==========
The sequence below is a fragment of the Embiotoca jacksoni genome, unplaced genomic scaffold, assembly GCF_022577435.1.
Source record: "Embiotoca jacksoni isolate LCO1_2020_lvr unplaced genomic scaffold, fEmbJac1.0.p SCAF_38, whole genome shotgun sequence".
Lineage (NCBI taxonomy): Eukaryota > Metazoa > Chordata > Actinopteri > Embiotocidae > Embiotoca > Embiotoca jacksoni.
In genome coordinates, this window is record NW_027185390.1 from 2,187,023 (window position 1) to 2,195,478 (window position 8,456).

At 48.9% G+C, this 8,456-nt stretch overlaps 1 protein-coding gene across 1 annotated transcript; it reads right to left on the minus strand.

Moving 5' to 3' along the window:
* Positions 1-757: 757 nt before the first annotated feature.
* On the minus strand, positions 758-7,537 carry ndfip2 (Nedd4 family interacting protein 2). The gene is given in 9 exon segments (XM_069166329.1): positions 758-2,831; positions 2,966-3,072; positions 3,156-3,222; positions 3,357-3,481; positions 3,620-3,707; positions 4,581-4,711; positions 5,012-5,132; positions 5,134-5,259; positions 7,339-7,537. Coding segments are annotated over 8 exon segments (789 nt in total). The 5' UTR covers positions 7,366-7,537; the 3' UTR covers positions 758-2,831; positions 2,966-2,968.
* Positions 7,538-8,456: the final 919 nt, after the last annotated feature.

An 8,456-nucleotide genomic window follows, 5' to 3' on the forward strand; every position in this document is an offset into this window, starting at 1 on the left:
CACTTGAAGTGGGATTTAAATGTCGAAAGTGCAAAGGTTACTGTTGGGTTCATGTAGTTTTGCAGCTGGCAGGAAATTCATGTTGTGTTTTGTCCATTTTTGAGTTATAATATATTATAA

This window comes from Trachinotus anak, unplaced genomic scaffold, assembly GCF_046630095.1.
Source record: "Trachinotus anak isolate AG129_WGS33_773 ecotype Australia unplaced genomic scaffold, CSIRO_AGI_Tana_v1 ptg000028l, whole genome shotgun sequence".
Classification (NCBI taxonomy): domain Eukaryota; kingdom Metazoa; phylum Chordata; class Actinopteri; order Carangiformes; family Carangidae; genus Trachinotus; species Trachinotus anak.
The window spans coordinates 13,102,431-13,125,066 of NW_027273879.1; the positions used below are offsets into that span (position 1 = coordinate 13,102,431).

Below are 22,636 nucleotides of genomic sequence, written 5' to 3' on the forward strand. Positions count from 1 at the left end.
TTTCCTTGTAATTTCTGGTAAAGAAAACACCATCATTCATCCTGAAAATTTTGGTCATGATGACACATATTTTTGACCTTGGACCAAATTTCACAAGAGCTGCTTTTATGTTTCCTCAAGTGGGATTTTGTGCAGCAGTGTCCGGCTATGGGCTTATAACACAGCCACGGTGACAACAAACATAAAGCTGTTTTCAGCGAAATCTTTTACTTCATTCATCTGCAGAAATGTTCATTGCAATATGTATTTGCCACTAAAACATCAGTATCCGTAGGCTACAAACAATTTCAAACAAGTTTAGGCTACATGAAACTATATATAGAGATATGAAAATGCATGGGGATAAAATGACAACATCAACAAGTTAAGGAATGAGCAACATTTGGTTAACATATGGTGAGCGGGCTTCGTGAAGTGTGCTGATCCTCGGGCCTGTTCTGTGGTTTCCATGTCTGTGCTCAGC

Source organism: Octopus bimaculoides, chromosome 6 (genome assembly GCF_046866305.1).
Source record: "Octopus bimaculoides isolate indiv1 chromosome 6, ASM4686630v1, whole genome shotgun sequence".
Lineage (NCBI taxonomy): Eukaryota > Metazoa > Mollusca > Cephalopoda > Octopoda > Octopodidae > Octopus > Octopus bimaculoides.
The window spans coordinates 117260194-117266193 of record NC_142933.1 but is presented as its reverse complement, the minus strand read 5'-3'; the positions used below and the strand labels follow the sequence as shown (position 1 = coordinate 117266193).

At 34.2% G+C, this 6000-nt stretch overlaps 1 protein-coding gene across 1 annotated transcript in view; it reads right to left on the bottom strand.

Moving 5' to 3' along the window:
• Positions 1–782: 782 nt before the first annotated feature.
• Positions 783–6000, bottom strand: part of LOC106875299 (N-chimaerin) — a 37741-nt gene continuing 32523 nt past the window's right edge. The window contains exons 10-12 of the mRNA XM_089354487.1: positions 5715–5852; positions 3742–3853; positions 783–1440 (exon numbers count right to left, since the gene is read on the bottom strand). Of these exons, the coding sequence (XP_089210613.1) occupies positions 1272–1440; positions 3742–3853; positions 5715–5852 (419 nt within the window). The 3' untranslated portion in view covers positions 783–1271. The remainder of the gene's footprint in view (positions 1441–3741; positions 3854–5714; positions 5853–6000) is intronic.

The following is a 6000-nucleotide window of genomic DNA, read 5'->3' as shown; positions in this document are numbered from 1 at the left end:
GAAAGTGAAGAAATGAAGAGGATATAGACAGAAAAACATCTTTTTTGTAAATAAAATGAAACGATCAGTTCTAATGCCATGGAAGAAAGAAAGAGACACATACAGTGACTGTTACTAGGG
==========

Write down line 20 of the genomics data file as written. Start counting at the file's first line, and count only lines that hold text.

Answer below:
Lineage (NCBI taxonomy): Eukaryota > Metazoa > Mollusca > Cephalopoda > Octopoda > Octopodidae > Octopus > Octopus bimaculoides.